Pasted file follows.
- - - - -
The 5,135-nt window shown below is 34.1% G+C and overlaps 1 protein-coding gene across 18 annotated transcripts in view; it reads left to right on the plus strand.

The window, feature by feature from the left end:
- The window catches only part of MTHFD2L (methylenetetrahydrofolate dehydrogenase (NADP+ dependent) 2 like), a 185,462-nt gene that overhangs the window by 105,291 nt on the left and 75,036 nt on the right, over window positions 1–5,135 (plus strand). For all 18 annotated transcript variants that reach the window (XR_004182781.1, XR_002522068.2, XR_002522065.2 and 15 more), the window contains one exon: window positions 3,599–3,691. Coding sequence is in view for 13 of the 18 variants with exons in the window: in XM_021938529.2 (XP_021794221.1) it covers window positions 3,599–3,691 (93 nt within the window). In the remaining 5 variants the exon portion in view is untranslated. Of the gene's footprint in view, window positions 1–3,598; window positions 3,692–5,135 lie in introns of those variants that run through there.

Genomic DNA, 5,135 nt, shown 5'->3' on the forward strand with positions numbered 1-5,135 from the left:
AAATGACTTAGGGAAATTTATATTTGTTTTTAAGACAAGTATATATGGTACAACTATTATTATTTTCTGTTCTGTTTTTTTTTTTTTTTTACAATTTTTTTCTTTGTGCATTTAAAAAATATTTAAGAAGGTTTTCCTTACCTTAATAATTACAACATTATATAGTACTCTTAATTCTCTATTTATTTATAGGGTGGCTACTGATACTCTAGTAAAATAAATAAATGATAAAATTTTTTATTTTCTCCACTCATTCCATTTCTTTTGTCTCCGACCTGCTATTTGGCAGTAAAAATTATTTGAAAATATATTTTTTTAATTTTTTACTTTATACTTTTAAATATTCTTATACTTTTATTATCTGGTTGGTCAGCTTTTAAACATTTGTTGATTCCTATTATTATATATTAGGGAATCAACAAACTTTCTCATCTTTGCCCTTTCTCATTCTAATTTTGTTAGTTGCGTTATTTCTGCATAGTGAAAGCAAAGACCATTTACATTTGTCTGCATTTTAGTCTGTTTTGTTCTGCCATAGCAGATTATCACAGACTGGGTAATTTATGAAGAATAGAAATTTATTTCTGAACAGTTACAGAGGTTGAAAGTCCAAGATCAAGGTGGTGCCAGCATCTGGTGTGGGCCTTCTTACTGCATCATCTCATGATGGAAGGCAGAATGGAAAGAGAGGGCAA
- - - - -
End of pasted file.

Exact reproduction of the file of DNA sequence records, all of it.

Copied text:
The 5,135-nt window shown below is 34.1% G+C and overlaps 1 protein-coding gene across 18 annotated transcripts in view; it reads left to right on the plus strand.

The window, feature by feature from the left end:
- The window catches only part of MTHFD2L (methylenetetrahydrofolate dehydrogenase (NADP+ dependent) 2 like), a 185,462-nt gene that overhangs the window by 105,291 nt on the left and 75,036 nt on the right, over window positions 1–5,135 (plus strand). For all 18 annotated transcript variants that reach the window (XR_004182781.1, XR_002522068.2, XR_002522065.2 and 15 more), the window contains one exon: window positions 3,599–3,691. Coding sequence is in view for 13 of the 18 variants with exons in the window: in XM_021938529.2 (XP_021794221.1) it covers window positions 3,599–3,691 (93 nt within the window). In the remaining 5 variants the exon portion in view is untranslated. Of the gene's footprint in view, window positions 1–3,598; window positions 3,692–5,135 lie in introns of those variants that run through there.

Genomic DNA, 5,135 nt, shown 5'->3' on the forward strand with positions numbered 1-5,135 from the left:
AAATGACTTAGGGAAATTTATATTTGTTTTTAAGACAAGTATATATGGTACAACTATTATTATTTTCTGTTCTGTTTTTTTTTTTTTTTTACAATTTTTTTCTTTGTGCATTTAAAAAATATTTAAGAAGGTTTTCCTTACCTTAATAATTACAACATTATATAGTACTCTTAATTCTCTATTTATTTATAGGGTGGCTACTGATACTCTAGTAAAATAAATAAATGATAAAATTTTTTATTTTCTCCACTCATTCCATTTCTTTTGTCTCCGACCTGCTATTTGGCAGTAAAAATTATTTGAAAATATATTTTTTTAATTTTTTACTTTATACTTTTAAATATTCTTATACTTTTATTATCTGGTTGGTCAGCTTTTAAACATTTGTTGATTCCTATTATTATATATTAGGGAATCAACAAACTTTCTCATCTTTGCCCTTTCTCATTCTAATTTTGTTAGTTGCGTTATTTCTGCATAGTGAAAGCAAAGACCATTTACATTTGTCTGCATTTTAGTCTGTTTTGTTCTGCCATAGCAGATTATCACAGACTGGGTAATTTATGAAGAATAGAAATTTATTTCTGAACAGTTACAGAGGTTGAAAGTCCAAGATCAAGGTGGTGCCAGCATCTGGTGTGGGCCTTCTTACTGCATCATCTCATGATGGAAGGCAGAATGGAAAGAGAGGGCAA